So Many Funeral Directors Do Not Get It. But One Does!

| Grief Expert and Counselor

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So Many Funeral Directors Do Not Get It. But One Does!There are so many funeral directors who do not care about the families they serve. They should choose another profession! They don’t get it! Serving families in their greatest time of hurt requires empathy and compassion and too many funeral directors are in it for the money. They do not want to take time with the family. They do not want to guide the family through the funeral process, and they certainly do not consider themselves–nor want to be– the “death care expert”. Yet, that is exactly what they should be—that should be their goal. They should reach out into the community to let others know that when anything happens in the area of death, dying, and grief, they will be there to offer assistance and help. And, since everyone dies, the funeral director should be one of the best known people in the community.

When I speak to funeral directors, I hear all about the shrinking profit margins, an uneducated consumer, and families that want to buy caskets at Costco. Yet, there is no plan in place at the national, state, or local level to address these problems. If you are not a part of the solution then you are a part of the problem. Funeral directors need to take back their profession, they need to educate the consumer, they need to become the death care expert, they need to promote the traditional American funeral full of rituals, they need to continually “upgrade” the educational requirements to become a funeral director, and more than anything—they need to start and end their services to the family with compassion.

Here are just a few of many questions you can ask when you are thinking about a funeral or talking with a funeral director:

  • can you meet with the funeral director and discuss a funeral without being pressured to “buy” something?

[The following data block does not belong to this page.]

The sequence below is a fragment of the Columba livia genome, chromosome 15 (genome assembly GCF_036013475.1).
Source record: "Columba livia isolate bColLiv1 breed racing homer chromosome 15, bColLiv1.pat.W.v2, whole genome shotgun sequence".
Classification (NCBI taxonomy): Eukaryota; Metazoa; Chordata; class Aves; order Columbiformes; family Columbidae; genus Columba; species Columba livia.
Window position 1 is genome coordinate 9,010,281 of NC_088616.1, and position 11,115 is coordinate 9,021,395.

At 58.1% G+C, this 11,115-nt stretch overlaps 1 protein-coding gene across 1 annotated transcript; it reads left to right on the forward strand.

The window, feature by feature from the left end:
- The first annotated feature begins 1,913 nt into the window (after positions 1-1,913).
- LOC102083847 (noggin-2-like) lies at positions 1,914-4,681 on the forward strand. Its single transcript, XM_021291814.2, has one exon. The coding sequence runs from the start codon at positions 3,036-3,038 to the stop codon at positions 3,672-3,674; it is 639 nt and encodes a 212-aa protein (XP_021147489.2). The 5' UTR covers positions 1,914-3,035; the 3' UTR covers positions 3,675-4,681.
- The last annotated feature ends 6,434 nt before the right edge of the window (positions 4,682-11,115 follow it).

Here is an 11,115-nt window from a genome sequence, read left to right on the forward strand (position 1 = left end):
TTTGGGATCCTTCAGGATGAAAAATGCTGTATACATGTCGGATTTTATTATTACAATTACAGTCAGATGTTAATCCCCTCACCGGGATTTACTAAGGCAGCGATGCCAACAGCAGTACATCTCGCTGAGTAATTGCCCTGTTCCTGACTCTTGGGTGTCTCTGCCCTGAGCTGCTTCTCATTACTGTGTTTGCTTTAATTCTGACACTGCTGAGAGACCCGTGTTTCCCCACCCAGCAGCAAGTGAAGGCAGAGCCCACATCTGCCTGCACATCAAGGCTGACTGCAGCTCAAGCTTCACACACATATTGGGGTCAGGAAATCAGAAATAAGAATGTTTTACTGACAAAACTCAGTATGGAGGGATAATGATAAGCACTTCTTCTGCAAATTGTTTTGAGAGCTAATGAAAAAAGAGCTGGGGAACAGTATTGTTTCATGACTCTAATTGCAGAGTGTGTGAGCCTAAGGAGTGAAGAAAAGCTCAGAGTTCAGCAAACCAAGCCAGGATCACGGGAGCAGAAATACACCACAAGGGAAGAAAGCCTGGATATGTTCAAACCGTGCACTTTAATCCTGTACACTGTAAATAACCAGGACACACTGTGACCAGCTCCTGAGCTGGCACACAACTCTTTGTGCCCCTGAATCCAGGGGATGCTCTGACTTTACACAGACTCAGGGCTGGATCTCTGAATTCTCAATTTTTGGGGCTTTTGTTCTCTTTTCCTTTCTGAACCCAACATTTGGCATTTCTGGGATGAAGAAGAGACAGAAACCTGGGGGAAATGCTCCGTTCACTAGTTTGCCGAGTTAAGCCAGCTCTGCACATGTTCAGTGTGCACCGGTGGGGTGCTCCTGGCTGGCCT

• will the funeral director help me plan an appropriate funeral that is sensitive to my budget?
  • does the funeral home offer follow-up counseling and support groups for my family without charge?
  • does the funeral home bury children for free?
  • what is the funeral home doing in the community to educate the general public about funeral service?
  • will the funeral let me plan a funeral in advance and not take any money?
  • if I want to pre-pay a funeral, does the funeral home offer different insurance plans?

Now, the rest of this article you need to read very carefully. THERE IS ONE, AND I KNOW MANY MORE FUNERAL DIRECTORS WHO DO GET IT.

Some years ago I counseled a little girl (7 years old) after her mother died in a car accident. Dad was in the waiting room overwhelmed with grief himself, but on this day his concern was for his daughter. I ask her how her mother died and she proceeded to give me all the details of the car accident. She described how her mother pulled out in front of another car, and the other car (going fast) hit her right on the driver’s door. She said they “cut” her mother out of the car and took her to the hospital, but she was already dead, as she said, “with God in heaven”. I noticed that as she was telling me this story—she did not cry. Granted, it had been 8 months since her mother died, but I thought to re-visit the death might make her sad and cause her to cry. So I ask her, “have you told anyone else this story? She said, “yes”. I said, “who”? She said, the funeral man”. I said, “the funeral director”? She said, “yes”. I then ask her if she cried when she told him the story, she replied, “I cried a lot”. Then I ask the most important question of the session, “what did he do when you started to cry?. She glanced over to my conference table where there was a box of facial tissue, and she said. “he went and got some Kleenex and got down on his knees and wiped away my tears”. WOW. I had to get up and leave my desk for a moment. I was captured by her honesty and the funeral directors compassion. I then came back to her and said, “he was a pretty special guy wasn’t he”. She responded, “yeah, I liked him a lot. She will forever remember that funeral director and always believe that a funeral home and a funeral director are “good” things in life. All because, ONE FUNERAL DIRECTOR “GOT IT”.


| Grief Expert and Counselor

Dr. John D. Canine, Ed.D., Ph.D. is a noted author, professional speaker, educator and leading expert on grief and bereavement. He is currently the CEO of Maximum Living Consultants, Inc. and he...